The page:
Required very precise engineering.
One of the structures built for the 1900 World’s Fair, which Paris hosted. It required 15,000 sq meters (162,00 sq feet) of glass.
Posted for the Ragtag Daily Prompt: Precise.
A typical shot of Grand Avenue (Oakland, California) starting from the Purple Fountain Grass plant of yesterday’s post, and looking up the street from there. (Look to the left side of the plant and you will see the hood of yesterday’s blue car.) An unremarkable shot in general, which I was about to delete, until I saw the Ragtag Daily Prompt of Psychedelic today. Then I realized that I could have a little fun and turn the unremarkable into WOW. I hope you agree.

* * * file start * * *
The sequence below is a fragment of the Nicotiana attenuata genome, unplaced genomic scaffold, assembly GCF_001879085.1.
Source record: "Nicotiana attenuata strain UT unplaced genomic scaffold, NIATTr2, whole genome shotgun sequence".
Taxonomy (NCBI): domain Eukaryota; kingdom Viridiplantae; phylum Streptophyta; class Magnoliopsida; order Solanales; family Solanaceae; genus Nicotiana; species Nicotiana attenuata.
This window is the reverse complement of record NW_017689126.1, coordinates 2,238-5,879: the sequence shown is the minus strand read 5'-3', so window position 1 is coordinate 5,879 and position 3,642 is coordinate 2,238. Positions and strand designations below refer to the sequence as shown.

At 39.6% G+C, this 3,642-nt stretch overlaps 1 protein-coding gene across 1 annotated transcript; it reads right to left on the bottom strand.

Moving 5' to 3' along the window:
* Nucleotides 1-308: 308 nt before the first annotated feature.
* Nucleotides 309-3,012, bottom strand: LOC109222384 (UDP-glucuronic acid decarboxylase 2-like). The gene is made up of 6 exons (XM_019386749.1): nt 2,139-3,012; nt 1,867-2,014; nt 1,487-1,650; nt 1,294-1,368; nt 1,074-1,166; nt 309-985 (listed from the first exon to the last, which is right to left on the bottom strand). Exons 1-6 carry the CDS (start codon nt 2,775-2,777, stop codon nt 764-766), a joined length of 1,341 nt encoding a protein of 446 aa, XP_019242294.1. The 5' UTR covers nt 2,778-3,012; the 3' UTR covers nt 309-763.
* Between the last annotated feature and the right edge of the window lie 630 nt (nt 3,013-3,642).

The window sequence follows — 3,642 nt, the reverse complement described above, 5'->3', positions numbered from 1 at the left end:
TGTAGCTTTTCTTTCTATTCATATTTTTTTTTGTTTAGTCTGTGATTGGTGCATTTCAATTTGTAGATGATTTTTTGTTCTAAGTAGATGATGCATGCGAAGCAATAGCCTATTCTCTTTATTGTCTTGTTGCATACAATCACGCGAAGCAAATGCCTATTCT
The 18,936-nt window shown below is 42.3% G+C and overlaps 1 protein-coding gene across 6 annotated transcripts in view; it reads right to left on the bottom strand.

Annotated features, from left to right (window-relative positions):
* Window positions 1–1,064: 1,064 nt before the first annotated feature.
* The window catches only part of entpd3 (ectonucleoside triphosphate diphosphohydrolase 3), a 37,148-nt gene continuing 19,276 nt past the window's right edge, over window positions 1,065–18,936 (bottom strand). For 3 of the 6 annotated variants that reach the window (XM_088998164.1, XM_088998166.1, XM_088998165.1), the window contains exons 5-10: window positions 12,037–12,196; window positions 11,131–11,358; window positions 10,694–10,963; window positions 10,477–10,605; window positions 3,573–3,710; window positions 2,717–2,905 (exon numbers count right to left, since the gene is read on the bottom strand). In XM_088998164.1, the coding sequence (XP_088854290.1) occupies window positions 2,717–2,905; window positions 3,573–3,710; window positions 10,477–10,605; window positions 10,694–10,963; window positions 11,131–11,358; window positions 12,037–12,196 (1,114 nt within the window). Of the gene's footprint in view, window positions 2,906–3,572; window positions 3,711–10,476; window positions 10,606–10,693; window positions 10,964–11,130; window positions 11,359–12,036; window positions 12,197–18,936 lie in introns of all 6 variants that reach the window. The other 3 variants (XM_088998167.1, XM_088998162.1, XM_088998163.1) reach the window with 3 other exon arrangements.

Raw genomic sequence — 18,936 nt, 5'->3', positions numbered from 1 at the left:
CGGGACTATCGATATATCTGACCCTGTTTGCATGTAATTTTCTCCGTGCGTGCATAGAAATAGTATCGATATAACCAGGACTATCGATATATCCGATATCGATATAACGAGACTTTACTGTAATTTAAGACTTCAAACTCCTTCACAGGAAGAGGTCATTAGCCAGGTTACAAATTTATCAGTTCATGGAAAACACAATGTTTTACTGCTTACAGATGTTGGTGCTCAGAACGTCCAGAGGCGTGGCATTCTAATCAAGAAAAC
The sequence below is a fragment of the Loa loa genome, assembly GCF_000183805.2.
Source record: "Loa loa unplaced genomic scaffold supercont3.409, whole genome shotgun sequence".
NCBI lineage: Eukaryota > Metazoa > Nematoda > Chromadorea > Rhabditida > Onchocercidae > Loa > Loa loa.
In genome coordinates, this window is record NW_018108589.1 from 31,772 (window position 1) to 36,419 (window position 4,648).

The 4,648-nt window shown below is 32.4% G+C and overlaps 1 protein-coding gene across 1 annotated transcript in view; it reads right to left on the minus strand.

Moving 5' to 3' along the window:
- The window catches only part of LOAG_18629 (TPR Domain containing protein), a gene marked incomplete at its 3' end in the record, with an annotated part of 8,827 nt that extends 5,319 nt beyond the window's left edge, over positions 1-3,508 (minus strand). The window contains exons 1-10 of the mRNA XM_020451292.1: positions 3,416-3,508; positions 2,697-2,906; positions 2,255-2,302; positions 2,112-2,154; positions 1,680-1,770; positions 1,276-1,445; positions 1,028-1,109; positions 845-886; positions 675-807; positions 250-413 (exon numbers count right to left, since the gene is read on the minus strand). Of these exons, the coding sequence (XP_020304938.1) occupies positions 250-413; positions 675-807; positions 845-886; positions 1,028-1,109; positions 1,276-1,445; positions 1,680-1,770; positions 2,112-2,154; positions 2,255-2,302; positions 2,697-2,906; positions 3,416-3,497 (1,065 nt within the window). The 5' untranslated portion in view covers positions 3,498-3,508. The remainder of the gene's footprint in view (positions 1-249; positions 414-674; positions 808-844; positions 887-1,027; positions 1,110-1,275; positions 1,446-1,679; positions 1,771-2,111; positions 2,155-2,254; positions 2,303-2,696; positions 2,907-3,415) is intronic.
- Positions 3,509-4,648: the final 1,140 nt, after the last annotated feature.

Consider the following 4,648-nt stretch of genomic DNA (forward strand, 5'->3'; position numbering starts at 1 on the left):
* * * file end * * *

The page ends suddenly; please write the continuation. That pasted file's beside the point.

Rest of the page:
Scaffolding has been around since humans decided to try and build higher than their arms and hands could reach. It took ingenuity to get the idea off the ground. (Sorry, that’s a really bad pun, but I couldn’t resist the temptation.) Archeologists think that scaffolding might have been used to reach the high portions of the rock in the Lascaux Caves in France. That would put the use of scaffolding in the Paleolithic era, which means that prehistoric man constructed some sort of scaffolding over 17,000 years ago. That is amazing to me, as I can’t really conceive of how long ago 17,000 years was. Additional information on the history of scaffolding can be found here.